Ireland Is Divesting From Fossil Fuels, But Does It Matter?

Ireland is putting its money where its environmentalism is. 

Flickr / Mustang Joe

Divest has been a hot term for environmentalists hoping to cool the planet. Divestment is the opposite of investment, making it the practice of getting rid of stocks, bonds, and funds. And on July 12, Ireland became the first country to vote for fossil fuel divestment in the name of avoiding catastrophic climate change.

The lower house of the Irish parliament passed the bill to divest from fossil fuel investments with all-party support, and the legislation is expected to pass through the upper house quickly, meaning the law could go into effect this year. It’s a progressive leap for a nation under the Paris agreement, but whether its effects will stem the growth of the European fossil fuel industry is ambiguous.

Where Does Ireland Fit in the Divestment Movement?

The monetary brunt of fossil fuel divestments is massive. Since 2017, over $5 trillion worth of assets have been sold. But before federal governments got involved, the push for divestment began on college campuses like the University of Glasgow, which became the first European university to divest from fossil fuels.

The US movement started small, with Stanford University being the first major institution to commit to divestment. Meanwhile, as academic organizations pushed for their parent universities to divest, other sectors like the World Council of Churches announced they would cease investment in fossil fuels. Even New York City pledged to divest.

Divestment pulls funding from fossil fuel companies that harvest oil, natural gas, coal, and peat, which in turn removes the social license to operate that sponsorships grant those companies. It’s not an immediate process; in Ireland’s case, the investments are expected to be pulled over the course of five years.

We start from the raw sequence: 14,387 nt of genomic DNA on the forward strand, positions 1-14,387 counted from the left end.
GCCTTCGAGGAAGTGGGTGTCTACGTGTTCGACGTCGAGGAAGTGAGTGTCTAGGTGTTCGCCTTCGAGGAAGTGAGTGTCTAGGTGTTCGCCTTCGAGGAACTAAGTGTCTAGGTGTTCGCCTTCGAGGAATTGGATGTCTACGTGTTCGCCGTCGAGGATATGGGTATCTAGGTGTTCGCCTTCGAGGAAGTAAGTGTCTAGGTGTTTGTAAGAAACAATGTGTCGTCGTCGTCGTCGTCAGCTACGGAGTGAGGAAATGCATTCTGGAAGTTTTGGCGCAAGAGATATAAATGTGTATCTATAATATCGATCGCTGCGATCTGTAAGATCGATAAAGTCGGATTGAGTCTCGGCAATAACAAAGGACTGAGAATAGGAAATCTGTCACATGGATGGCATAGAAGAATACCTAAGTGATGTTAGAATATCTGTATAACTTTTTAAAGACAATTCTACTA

Will Ireland’s Vote to Divest Actually Make a Difference?

Critics of divestment argue that investors should remain influential in fossil fuel companies to persuade them to pursue energy alternatives; otherwise, those same companies could seek other willing investors elsewhere. The Irish parliament member who introduced the bill said himself that the move sent a “clear message,” but it may not do much to lessen the country’s carbon footprint.

Some proponents argue that, even though fossil fuel companies can find other investors, the pool becomes smaller and more expensive. But a more pertinent issue may be that Ireland imports almost 90 percent of its own power. An underground power cable connects Great Britain and Ireland’s power grids, and another grid is in the process of connecting Ireland to France.

So, Ireland is almost entirely reliant on other countries that don’t have the same divestment priorities for its power. But it’s not all bad news. Without the influx of capital from the Irish treasury, fossil fuel companies previously relying on their funding won’t be able to harvest any product. And other European nations are making strides toward renewable sources: France is powered by largely nuclear energy plants.

The move to divest had everything to do with Ireland’s financial power, and less so to do with its actual energy usage. But divestment as an economic tool is a start to upholding the international commitment to avoid climate devastation.

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